Last week's demolition left 74 people, including 41 children, homeless during a pandemic and just as we approach winter. It repeated a grim pattern. Ireland and EU states give badly needed humanitarian aid to build homes and schools but the Israeli army then demolishes them. The Minister previously told the Dáil that EU states have sought €625,000 in compensation for demolished aid but how much has actually been recovered? Will we just repeat the process of giving money and building homes before watching them being demolished and then building them again? Is the definition of insanity not doing the same thing over and over again and expecting a different result?

Does the Minister believe the words of condemnation will be taken seriously? We have been criticising the process for decades but settlement expansion continues. Annexation is the reality on the ground and it has not been postponed, as many wrongly said during the summer.

Fine Gael was wrong to rely on the narrow and misguided opinion of the then Attorney General, Séamus Wolfe, in opposing the Control of Economic Activity (Occupied Territories) Bill 2018, despite a long list of experts in EU law insisting we could pass the legislation. The Bill would see us move beyond more condemnation and it is badly needed now. The Palestinian people deserve actions and not words. I hope the relevant clause the programme for Government will be implemented before it is too late and the possibility of a Palestinian state has disappeared.

I echo the Leader's praise of RTÉ's coverage of the US presidential election, which exhibited public service broadcasting at its best. I think in particular of the montage piece put together by Jackie Fox, Meabh Kearney and Cliona Higgins. It used some footage of Mr. Biden speaking the words of Seamus Heaney and we are only too well aware of the importance of poetry and the arts in communicating. The President-elect, Mr. Biden, clearly used that to very good effect.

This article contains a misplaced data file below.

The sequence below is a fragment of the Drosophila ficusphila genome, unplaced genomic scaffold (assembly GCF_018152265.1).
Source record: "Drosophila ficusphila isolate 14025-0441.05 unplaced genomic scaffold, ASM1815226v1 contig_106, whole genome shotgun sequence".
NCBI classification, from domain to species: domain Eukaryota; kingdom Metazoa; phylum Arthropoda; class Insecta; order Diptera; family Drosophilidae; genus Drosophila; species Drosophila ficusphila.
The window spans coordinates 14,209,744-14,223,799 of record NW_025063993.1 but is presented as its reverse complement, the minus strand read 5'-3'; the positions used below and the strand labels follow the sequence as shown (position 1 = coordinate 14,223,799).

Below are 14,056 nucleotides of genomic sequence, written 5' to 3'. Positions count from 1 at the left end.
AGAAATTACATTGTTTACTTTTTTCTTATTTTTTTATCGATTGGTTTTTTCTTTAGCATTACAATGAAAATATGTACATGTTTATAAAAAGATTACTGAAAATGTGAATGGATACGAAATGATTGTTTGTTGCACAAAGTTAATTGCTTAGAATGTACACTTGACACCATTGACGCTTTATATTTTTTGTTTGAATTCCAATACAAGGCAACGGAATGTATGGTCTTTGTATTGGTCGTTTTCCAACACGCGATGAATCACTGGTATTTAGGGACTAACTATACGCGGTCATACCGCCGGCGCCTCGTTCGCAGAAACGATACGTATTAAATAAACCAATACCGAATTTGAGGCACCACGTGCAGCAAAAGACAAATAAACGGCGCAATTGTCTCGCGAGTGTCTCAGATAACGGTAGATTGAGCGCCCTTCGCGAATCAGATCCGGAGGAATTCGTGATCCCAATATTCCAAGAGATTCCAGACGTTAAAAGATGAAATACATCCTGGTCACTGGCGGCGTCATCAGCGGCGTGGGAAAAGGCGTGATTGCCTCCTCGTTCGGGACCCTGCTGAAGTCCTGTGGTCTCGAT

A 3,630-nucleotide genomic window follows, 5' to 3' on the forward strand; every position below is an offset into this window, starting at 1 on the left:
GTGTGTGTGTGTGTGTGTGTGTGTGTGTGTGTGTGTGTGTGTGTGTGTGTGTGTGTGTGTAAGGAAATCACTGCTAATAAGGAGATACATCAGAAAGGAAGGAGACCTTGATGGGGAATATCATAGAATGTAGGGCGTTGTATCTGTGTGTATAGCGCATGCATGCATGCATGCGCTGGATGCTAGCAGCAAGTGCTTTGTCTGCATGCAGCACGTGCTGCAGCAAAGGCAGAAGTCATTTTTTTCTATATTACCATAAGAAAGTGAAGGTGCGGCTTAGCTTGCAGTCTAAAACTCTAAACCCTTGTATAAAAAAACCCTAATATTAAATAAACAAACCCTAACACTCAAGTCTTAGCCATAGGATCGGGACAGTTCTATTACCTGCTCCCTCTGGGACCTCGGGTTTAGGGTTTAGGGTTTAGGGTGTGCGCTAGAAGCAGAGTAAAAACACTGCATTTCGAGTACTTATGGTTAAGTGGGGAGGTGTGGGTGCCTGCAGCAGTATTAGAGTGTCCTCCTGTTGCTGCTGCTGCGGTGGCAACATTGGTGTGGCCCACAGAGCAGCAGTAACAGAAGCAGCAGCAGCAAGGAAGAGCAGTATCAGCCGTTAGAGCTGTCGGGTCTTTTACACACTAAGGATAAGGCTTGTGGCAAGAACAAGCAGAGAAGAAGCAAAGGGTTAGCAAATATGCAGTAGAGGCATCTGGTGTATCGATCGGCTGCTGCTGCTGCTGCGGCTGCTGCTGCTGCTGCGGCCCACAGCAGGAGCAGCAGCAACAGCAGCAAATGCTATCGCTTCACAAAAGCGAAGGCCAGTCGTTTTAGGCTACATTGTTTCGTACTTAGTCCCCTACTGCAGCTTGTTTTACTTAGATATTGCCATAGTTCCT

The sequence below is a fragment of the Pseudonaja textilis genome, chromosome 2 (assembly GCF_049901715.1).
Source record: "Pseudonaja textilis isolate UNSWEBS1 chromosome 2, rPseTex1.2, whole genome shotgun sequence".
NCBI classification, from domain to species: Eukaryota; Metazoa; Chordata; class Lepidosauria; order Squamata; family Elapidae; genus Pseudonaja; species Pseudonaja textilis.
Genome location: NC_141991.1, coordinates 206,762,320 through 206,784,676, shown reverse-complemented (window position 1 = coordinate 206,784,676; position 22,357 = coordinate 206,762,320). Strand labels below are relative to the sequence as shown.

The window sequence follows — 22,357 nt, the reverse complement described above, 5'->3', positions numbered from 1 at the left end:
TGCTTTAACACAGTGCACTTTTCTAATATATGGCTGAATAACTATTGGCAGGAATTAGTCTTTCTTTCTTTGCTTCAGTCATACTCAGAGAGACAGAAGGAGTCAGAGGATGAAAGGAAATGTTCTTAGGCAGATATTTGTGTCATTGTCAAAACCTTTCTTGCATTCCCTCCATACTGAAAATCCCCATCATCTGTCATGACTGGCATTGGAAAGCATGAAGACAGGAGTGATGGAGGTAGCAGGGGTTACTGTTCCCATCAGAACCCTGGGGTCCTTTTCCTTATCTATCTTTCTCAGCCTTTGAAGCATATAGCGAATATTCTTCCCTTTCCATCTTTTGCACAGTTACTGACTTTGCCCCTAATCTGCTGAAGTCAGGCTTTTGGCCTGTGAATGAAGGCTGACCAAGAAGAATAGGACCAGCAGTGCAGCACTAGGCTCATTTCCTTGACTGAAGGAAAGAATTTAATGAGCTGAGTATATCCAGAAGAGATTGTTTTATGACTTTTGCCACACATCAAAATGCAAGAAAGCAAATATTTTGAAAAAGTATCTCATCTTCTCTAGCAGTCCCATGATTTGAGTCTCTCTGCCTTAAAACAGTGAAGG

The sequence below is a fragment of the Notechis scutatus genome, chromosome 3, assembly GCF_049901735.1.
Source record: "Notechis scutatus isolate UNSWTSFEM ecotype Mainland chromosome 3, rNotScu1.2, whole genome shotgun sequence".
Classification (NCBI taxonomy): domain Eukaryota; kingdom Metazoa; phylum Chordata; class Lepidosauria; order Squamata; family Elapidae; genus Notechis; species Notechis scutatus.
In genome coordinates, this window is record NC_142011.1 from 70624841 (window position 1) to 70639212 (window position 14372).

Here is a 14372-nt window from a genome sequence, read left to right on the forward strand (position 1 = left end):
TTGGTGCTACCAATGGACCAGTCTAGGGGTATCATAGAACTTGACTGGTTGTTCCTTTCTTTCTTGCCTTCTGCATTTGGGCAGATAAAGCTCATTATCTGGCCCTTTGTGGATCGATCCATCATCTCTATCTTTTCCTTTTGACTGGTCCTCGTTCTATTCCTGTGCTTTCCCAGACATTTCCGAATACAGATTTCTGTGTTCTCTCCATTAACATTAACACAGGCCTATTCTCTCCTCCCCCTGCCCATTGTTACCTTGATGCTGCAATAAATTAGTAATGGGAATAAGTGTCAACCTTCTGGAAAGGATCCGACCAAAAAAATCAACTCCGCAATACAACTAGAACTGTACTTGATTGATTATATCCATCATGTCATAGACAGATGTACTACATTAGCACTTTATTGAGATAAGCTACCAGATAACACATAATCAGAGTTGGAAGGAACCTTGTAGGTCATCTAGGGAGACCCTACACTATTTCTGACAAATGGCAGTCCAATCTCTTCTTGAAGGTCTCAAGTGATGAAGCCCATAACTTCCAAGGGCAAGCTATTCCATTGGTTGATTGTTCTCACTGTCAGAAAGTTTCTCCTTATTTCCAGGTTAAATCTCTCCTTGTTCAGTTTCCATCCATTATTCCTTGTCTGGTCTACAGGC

While we are on the subject of media coverage, many people were glued to the "magic wall" of John King who has also professed his Irish heritage. I suggest that the Cathaoirleach invites him for a special visitor's tour of these Houses when he comes down from his electoral high.

I will put him on the list.

Like others, I want to pay tribute to Mr. Paul Roche, an amateur genealogist in Wexford, who discovered that Joe Biden's great grandmother, Catherine Roche, emigrated from Taghmon in County Wexford in the 1840s.

Today is World Science Day for Peace and Development and we all appreciate the importance of science and evidence-based research in tackling the pandemic and also in dealing with issues like fake news. The biggest challenge that we face, which science shows is happening, is climate change. I seek a debate in this House on the UN Climate Change Conference, COP26, which will take place in Glasgow next year, particularly in the context of Ireland's approach to climate change. The Government has been very progressive with its Climate Action (Amendment) Bill 2020 but we need to consider not just what we can do domestically but what we can do internationally. In that context, I ask the Government to consider offering to host a future climate change conference.

Unfortunately Longford cannot claim any part of Joe Biden.